3 August 2018

Botswana: Heads to Roll

New BDP rules unsettle candidates

Criminal records, court cases haunt candidates

We want credible candidates - Balopi

A number of ministers to lose primaries

The Botswana Democratic Party's (BDP) move to require their parliamentary and council candidates to have an affidavit signed by the police and clearing them of not having criminal records is said to have unsettled some candidates who are even intending to pull out.

A worried candidate said as part of the affidavit they are requested to submit finger prints to the police, which they suspect will be used to check if they have any criminal records. "We don't know what they are using the finger prints for but my knowledge tells me that it is to check criminal records and ultimately vet out some," said a worried BDP member who is planning to contest Bulela Ditswe.

One of the reasons for seeking an affidavit is said to have been motivated by the past events where some of candidates spent a lot of time in the courts of law fighting legal battles instead of campaigning after winning primary elections. BDP Secretary General Mpho Balopi said they want credible candidates for the 2019 elections. "IEC also has a provision to check if people have some criminal records or pending criminal cases and we don't want to find ourselves in an embarrassing situation when our candidate is vetted out by the IEC," he said.

Balopi said they also want affidavits from their candidates to also check whether the information they provided while registering as candidates at regions is correct. "As a ruling party we want those who will occupy positions of national leadership within the party to be very credible and this proves that indeed we want to have a very clean government," he said.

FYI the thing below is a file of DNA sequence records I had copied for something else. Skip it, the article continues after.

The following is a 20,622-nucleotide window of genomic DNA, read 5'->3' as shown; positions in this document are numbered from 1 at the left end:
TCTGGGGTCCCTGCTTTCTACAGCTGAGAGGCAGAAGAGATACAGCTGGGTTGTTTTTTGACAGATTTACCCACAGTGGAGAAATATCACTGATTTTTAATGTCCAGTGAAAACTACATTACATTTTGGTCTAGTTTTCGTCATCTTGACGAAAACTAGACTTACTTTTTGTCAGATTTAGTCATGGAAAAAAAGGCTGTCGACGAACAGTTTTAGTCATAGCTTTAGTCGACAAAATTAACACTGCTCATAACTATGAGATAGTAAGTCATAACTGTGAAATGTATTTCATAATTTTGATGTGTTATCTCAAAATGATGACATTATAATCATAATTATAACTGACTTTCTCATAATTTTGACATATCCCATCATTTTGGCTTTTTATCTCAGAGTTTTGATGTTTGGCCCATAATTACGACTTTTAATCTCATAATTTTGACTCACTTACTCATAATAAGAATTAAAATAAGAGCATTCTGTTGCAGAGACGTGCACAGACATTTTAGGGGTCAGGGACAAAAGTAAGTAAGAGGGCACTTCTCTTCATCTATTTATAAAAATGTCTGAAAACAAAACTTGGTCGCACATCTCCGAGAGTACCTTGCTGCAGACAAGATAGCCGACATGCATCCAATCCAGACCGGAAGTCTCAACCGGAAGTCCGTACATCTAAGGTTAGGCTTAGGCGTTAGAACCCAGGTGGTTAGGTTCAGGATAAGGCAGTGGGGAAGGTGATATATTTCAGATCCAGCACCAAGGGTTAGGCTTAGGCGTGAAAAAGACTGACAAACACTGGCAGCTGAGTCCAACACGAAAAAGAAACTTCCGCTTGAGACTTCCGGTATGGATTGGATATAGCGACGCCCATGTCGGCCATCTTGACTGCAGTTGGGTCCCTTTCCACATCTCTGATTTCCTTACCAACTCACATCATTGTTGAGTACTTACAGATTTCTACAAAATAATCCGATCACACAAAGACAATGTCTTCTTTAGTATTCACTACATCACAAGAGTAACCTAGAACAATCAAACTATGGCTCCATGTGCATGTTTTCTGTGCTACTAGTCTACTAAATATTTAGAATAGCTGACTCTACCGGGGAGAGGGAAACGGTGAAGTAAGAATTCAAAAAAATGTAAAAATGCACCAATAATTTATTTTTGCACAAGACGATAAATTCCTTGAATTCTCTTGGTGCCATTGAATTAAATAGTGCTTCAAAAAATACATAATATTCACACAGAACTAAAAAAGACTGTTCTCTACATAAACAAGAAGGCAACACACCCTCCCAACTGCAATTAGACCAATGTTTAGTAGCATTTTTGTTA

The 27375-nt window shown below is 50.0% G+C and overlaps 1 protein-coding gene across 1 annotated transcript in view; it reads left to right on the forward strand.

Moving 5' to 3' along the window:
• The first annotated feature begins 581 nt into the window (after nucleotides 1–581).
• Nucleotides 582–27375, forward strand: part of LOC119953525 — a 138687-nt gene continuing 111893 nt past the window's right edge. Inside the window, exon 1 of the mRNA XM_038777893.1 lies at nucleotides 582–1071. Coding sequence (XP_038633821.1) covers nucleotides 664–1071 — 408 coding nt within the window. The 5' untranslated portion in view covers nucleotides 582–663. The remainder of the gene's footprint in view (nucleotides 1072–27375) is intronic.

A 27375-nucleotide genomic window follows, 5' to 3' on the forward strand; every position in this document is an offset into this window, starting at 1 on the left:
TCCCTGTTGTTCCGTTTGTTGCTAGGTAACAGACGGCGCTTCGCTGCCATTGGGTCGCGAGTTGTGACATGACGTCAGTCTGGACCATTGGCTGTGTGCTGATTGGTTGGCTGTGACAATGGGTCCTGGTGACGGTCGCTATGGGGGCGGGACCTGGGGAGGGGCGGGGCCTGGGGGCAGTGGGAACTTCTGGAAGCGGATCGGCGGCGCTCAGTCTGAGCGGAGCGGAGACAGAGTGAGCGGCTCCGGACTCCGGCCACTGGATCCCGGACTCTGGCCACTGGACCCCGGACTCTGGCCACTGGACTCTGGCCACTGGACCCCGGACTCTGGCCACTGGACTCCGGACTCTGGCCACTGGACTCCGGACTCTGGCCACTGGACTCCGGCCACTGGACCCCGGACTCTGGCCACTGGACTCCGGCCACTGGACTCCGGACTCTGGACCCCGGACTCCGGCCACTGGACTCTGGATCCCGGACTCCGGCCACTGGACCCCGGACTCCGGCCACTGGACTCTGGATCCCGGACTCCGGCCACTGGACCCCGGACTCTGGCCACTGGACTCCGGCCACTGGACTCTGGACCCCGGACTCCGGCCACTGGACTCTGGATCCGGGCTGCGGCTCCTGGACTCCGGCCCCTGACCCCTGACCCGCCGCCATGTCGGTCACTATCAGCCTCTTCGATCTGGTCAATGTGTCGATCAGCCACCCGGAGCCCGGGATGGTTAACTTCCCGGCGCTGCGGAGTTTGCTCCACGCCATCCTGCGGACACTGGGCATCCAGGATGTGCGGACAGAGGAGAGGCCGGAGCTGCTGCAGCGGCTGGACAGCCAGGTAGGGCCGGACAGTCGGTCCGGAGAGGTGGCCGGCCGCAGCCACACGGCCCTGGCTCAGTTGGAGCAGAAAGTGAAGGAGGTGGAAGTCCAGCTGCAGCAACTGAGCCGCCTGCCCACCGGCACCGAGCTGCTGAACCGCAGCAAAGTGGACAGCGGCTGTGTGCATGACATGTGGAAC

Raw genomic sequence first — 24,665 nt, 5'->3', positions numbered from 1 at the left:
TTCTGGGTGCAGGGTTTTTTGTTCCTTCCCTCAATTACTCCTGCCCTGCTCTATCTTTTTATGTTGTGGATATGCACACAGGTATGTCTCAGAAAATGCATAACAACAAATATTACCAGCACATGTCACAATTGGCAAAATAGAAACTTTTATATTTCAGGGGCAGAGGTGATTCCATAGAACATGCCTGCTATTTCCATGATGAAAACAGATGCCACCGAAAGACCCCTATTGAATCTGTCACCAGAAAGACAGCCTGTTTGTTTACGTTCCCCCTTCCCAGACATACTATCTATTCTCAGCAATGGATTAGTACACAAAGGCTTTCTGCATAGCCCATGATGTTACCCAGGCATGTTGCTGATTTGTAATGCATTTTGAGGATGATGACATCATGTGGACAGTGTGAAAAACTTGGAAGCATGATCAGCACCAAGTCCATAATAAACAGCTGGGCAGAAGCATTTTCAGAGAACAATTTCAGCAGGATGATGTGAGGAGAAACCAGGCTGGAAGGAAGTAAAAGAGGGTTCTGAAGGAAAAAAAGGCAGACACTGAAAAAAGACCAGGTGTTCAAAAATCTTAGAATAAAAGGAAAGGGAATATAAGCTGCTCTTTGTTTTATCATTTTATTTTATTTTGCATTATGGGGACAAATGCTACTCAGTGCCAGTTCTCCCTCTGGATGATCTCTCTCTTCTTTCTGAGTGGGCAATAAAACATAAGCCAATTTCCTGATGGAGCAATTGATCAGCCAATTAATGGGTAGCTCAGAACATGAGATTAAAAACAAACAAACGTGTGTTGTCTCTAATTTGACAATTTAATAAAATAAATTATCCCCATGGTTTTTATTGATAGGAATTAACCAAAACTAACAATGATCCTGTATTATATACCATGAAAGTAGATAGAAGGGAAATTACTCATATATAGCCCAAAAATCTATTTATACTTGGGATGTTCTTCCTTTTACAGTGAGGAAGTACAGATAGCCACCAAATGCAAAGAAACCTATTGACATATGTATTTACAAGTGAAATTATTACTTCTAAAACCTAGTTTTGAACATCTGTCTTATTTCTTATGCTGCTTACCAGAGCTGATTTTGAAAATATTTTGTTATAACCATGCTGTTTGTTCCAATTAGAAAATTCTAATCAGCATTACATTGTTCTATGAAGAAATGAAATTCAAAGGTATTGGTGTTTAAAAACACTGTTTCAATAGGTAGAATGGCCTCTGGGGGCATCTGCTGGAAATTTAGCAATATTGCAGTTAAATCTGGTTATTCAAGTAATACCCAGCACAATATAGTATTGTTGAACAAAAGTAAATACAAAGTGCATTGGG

Although most of the candidates have been vetted in by the regions there is suspicion by some candidates that the party might pull the rug from under their feet and vet them out due to their criminal records. Some said that they read malice in the whole exercise, saying it is another way of vetting out some people who are known to be sympathisers of former President Ian Khama.

For the past two elections some BDP councilors and MPs were embroiled in cases of stock theft, with some of the cases having occurred before they were elected, something which tarnished the party name. "Most of the accused were in constituencies which the party is popular and ended with the party losing some of the wards," said the source.

A number of council and parliamentary candidates are currently embroiled in suspected cases of criminality while others' trials are underway. Besides these cases, some of the long serving ministers are likely to lose out in the primaries as their opponents appear to have long entrenched themselves in the constituencies. Ministers spend most of their time out of their constituencies due to their demanding ministerial work.

Tough contests are underway in Bobirwa, Lobatse, Kanye North, Selebi-Phikwe East, Serowe North West, Ngami, Okavango and Nata/Gweta where likely new representatives will be come out top.

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